A state senator says he expects another debate in Wyoming over medical malpractice reform, this time without focusing on capping damage awards in malpractice cases.
“We are looking for something that is different than caps. They are not an effective solution,” said Sen. Charlie Scott, R-Casper.
Scott was among more than 50 people who met in Cheyenne on Monday to discuss ways to reduce medical errors. Several speakers were experts brought by the Wyoming Healthcare Commission to discuss what other states and countries are doing about medical malpractice.
Wyoming voters in 2004 nixed a state constitutional amendment that would have allowed the Legislature to limit damage awards in medical malpractice cases. The amendment was a product of a special legislative session.
Voters did approve, however, allowing the Legislature to set up a panel to review medical malpractice cases before they go to court. Lawmakers set up a panel the following year.
But the debate over how to approach medical malpractice continues.
Some speakers suggested an administrative approach to malpractice. The goal would be to take blame away from doctors, focusing instead on hospitals or the whole health care system.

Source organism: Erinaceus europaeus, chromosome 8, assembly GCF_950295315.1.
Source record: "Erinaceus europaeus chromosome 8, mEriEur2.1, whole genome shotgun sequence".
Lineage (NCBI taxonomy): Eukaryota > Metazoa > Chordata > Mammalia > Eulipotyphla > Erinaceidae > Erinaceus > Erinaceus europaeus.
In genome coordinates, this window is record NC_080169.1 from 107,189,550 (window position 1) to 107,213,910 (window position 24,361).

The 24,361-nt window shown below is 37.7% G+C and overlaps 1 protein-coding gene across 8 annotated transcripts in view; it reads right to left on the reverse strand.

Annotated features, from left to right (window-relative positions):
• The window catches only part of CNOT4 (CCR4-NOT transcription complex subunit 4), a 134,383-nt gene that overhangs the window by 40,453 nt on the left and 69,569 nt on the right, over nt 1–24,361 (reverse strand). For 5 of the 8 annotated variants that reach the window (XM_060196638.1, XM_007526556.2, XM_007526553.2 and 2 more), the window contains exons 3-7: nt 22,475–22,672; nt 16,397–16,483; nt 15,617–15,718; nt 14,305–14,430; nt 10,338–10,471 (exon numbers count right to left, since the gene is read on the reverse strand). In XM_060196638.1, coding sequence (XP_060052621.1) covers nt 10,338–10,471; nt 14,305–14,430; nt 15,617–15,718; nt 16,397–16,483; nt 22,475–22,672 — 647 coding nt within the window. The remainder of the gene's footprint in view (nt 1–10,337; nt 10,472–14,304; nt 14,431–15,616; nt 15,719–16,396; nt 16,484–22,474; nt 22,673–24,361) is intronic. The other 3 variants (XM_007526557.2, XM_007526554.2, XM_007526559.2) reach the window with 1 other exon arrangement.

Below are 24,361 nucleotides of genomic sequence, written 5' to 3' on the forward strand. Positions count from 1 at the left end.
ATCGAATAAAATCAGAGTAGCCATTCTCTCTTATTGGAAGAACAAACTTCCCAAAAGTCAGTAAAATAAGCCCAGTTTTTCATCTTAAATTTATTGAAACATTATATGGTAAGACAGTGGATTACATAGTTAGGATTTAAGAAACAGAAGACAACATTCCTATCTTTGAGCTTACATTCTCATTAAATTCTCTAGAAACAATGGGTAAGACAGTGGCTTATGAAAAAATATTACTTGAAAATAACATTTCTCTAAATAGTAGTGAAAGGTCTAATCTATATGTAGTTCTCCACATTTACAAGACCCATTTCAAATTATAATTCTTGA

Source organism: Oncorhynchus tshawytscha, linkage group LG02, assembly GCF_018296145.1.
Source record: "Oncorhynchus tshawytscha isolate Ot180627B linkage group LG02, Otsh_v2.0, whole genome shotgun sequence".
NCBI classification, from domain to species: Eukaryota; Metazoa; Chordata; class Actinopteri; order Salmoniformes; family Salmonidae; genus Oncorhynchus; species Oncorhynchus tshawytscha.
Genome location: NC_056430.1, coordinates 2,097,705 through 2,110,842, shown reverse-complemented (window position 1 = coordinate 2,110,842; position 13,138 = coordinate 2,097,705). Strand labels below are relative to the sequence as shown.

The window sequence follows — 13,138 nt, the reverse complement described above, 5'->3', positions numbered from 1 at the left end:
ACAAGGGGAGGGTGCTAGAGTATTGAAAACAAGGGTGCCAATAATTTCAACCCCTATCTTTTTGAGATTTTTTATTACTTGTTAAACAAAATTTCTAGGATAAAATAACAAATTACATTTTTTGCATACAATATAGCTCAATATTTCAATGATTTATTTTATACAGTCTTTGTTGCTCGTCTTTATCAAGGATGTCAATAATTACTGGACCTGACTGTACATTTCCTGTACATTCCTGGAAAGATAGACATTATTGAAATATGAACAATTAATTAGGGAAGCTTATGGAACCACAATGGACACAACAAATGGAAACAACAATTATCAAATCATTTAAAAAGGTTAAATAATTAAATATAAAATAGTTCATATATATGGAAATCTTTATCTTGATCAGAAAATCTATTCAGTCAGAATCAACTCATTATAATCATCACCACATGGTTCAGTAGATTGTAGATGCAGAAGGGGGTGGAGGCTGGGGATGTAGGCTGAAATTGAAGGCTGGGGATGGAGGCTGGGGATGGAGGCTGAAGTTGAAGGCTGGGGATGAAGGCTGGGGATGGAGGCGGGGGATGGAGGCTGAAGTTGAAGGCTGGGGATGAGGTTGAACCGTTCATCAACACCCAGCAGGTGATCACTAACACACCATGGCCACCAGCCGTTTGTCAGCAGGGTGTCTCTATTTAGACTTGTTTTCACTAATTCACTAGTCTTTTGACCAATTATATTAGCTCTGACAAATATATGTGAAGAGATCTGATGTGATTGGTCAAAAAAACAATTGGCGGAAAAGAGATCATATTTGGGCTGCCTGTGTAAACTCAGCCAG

Speakers said that would encourage more reporting of errors and address system breakdowns.
Michelle Mello, an associate professor of health policy and law at Harvard University, said on average each error has three contributing factors.
Dr. Larry Kirven, a physician at Buffalo Family Medical Center, said little has been done to improve patient safety. Rather, he said, the existing system instills fear in physicians and causes them to practice defensive medicine.
“It’s the fear that malpractice is a threat,” Kirven said.
He said changes are needed to restore trust in the patient-doctor relationship.
Was this article valuable?
Here are more articles you may enjoy.